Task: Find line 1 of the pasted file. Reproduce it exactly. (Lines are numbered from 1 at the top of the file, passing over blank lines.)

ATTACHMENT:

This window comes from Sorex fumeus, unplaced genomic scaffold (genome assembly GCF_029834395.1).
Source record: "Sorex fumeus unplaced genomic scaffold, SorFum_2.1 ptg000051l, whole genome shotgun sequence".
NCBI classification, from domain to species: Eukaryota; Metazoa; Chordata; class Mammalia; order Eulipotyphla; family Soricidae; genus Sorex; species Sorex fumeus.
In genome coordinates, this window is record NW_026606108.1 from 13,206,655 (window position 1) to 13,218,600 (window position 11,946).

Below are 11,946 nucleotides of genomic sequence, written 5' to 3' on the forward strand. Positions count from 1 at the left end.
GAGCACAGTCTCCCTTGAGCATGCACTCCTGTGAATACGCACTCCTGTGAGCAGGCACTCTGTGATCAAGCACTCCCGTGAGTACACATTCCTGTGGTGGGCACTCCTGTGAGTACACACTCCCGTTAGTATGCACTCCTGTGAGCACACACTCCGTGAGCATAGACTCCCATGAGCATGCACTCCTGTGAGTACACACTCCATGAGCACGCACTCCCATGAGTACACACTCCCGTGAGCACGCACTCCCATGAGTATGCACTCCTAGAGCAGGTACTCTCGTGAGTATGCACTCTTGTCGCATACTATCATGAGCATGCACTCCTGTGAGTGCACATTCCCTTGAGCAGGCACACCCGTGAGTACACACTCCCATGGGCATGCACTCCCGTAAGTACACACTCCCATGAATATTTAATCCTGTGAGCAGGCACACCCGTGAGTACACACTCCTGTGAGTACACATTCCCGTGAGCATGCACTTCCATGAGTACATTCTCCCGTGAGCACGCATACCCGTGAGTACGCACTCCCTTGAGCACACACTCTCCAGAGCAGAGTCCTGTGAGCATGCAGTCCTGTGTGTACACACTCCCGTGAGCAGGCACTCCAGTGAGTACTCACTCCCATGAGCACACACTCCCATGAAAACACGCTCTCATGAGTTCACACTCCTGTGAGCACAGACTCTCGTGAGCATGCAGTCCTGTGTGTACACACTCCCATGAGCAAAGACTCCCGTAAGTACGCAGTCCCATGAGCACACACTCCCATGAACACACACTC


This window comes from Sorex fumeus, unplaced genomic scaffold (genome assembly GCF_029834395.1).